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Mark Stryker

Lyle Mays, R.I.P. (1953–2020)

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Lyle Mays’ niece, singer Aubrey Johnson, is reporting on Twitter that he has died. 

 

She writes: “It is with deep sadness that I share that my uncle, Lyle Mays, passed away this morning in Los Angeles surrounded by loved ones, after a long battle with a recurring illness. He was my dear uncle, mentor, and friend and words cannot express the depth of my grief.”

Edited by Mark Stryker

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This one hurts, bad... His impact on me as a listener was huge, such a great talent.

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  Blimey, this is pretty shocking. RIP, very sad to hear this.

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Oh my...I watched in awe as he was given total control over the NTSU 1:00 band, something that had never happened before, or has ever happened since. He got the best out of that band, worked them like hell (open rehearsals every day, except for the two weeks leading up to the recording). Past that, he'd play trio gigs in the evening here and there that were fully-formed (or so they seemed at the time).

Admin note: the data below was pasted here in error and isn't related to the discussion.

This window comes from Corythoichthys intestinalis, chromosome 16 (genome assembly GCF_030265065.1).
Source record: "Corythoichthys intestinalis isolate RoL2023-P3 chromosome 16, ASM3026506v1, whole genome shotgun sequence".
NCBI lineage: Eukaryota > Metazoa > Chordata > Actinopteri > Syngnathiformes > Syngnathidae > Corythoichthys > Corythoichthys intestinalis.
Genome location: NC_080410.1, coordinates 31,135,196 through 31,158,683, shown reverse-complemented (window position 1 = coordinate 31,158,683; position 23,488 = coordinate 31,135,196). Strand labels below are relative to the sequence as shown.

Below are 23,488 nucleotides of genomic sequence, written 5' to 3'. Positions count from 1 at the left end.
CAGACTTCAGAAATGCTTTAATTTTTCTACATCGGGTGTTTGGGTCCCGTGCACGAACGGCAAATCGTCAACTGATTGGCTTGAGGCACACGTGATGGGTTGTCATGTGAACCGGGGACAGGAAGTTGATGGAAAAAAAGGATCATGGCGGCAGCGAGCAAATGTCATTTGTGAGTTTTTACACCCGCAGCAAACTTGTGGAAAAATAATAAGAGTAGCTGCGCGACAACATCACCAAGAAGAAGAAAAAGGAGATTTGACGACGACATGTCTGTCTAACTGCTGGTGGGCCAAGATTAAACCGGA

Synths were liberating for him, too. I remember somewhere early on, maybe after he came off the road with Herman, somebody asked him why he wasn't writing more big band charts and he said something like it's too hard to get people to play them right. Observing how he had to bend the 1:00 to his will (and not in a mean way, mind you), how much work that was, that made sense.

He was not, it seemed, a guy who really had to work to "find his voice", though. It seemed like it was always there, and the question was not how to find it, but how to grow it. And the answer, then and later, was to just get out of his way and let him go do his thing,

Can't say I've "loved" everything he's done, but damn, have I respected him. This is a loss to music in general, this type of talent, this type of skill set, this type of vision.